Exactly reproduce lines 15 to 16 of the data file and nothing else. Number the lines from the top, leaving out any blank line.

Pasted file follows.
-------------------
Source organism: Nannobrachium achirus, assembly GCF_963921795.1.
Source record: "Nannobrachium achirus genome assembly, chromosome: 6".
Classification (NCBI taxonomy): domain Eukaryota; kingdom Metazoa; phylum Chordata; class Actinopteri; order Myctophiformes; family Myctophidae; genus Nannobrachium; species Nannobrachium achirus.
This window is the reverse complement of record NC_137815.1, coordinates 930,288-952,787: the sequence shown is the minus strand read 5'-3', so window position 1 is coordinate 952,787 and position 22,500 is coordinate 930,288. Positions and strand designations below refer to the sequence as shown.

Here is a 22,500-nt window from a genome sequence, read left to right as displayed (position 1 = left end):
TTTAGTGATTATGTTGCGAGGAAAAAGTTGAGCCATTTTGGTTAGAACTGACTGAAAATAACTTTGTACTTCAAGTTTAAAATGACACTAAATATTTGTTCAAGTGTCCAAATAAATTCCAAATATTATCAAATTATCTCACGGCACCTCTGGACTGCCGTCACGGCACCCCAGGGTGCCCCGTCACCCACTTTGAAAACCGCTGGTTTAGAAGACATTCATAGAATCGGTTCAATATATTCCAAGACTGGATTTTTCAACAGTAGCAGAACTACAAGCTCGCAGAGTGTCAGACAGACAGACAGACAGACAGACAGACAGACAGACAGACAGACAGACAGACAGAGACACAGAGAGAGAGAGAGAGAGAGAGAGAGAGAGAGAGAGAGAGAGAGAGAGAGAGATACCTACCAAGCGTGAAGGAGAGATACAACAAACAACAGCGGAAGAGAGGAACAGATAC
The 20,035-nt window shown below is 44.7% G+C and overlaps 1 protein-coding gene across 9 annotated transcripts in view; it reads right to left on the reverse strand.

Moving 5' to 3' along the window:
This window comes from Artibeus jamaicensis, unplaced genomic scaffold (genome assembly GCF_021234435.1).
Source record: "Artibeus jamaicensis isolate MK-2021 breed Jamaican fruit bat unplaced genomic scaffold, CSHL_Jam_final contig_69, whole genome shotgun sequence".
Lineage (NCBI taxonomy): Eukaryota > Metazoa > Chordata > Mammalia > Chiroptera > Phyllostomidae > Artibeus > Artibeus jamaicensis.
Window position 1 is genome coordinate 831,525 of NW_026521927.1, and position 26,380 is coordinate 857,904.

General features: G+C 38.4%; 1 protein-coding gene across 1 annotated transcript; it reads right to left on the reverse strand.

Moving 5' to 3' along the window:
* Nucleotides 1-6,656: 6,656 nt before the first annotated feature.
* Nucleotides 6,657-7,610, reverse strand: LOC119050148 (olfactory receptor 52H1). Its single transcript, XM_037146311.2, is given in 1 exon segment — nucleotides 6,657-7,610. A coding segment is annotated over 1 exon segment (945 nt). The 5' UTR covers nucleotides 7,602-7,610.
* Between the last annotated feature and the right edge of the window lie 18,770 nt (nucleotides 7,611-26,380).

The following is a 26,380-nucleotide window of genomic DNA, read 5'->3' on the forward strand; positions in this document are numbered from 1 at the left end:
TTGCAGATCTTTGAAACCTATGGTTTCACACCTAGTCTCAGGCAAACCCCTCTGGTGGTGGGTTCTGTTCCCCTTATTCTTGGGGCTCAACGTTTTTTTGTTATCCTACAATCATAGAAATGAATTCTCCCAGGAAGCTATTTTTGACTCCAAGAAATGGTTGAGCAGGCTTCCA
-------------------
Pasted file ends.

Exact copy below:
* Nucleotides 1-6,656: 6,656 nt before the first annotated feature.
* Nucleotides 6,657-7,610, reverse strand: LOC119050148 (olfactory receptor 52H1). Its single transcript, XM_037146311.2, is given in 1 exon segment — nucleotides 6,657-7,610. A coding segment is annotated over 1 exon segment (945 nt). The 5' UTR covers nucleotides 7,602-7,610.